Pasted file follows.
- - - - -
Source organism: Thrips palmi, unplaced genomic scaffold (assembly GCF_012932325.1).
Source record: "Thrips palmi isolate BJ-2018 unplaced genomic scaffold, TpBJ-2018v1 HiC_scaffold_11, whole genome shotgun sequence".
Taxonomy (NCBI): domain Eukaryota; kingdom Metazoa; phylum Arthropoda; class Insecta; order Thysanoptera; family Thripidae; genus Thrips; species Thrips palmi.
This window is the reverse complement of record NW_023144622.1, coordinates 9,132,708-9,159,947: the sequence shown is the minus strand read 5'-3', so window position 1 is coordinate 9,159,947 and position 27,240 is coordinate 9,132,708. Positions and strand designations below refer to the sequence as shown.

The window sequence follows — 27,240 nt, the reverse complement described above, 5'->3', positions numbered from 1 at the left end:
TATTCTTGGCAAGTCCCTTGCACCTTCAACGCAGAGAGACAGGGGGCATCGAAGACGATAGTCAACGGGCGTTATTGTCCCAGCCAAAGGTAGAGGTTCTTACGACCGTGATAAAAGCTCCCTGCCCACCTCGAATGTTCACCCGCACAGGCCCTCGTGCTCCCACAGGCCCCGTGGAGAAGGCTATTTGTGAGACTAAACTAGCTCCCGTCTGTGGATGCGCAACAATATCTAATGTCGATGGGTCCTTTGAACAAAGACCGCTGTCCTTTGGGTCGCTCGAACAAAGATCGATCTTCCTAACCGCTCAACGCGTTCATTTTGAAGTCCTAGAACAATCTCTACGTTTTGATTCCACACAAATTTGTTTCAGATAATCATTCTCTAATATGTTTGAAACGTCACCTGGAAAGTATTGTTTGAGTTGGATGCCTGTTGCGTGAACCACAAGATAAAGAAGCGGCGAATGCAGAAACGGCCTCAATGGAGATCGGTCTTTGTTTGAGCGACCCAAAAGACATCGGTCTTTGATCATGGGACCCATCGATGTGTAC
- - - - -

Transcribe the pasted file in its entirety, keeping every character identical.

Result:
Source organism: Thrips palmi, unplaced genomic scaffold (assembly GCF_012932325.1).
Source record: "Thrips palmi isolate BJ-2018 unplaced genomic scaffold, TpBJ-2018v1 HiC_scaffold_11, whole genome shotgun sequence".
Taxonomy (NCBI): domain Eukaryota; kingdom Metazoa; phylum Arthropoda; class Insecta; order Thysanoptera; family Thripidae; genus Thrips; species Thrips palmi.
This window is the reverse complement of record NW_023144622.1, coordinates 9,132,708-9,159,947: the sequence shown is the minus strand read 5'-3', so window position 1 is coordinate 9,159,947 and position 27,240 is coordinate 9,132,708. Positions and strand designations below refer to the sequence as shown.

The window sequence follows — 27,240 nt, the reverse complement described above, 5'->3', positions numbered from 1 at the left end:
TATTCTTGGCAAGTCCCTTGCACCTTCAACGCAGAGAGACAGGGGGCATCGAAGACGATAGTCAACGGGCGTTATTGTCCCAGCCAAAGGTAGAGGTTCTTACGACCGTGATAAAAGCTCCCTGCCCACCTCGAATGTTCACCCGCACAGGCCCTCGTGCTCCCACAGGCCCCGTGGAGAAGGCTATTTGTGAGACTAAACTAGCTCCCGTCTGTGGATGCGCAACAATATCTAATGTCGATGGGTCCTTTGAACAAAGACCGCTGTCCTTTGGGTCGCTCGAACAAAGATCGATCTTCCTAACCGCTCAACGCGTTCATTTTGAAGTCCTAGAACAATCTCTACGTTTTGATTCCACACAAATTTGTTTCAGATAATCATTCTCTAATATGTTTGAAACGTCACCTGGAAAGTATTGTTTGAGTTGGATGCCTGTTGCGTGAACCACAAGATAAAGAAGCGGCGAATGCAGAAACGGCCTCAATGGAGATCGGTCTTTGTTTGAGCGACCCAAAAGACATCGGTCTTTGATCATGGGACCCATCGATGTGTAC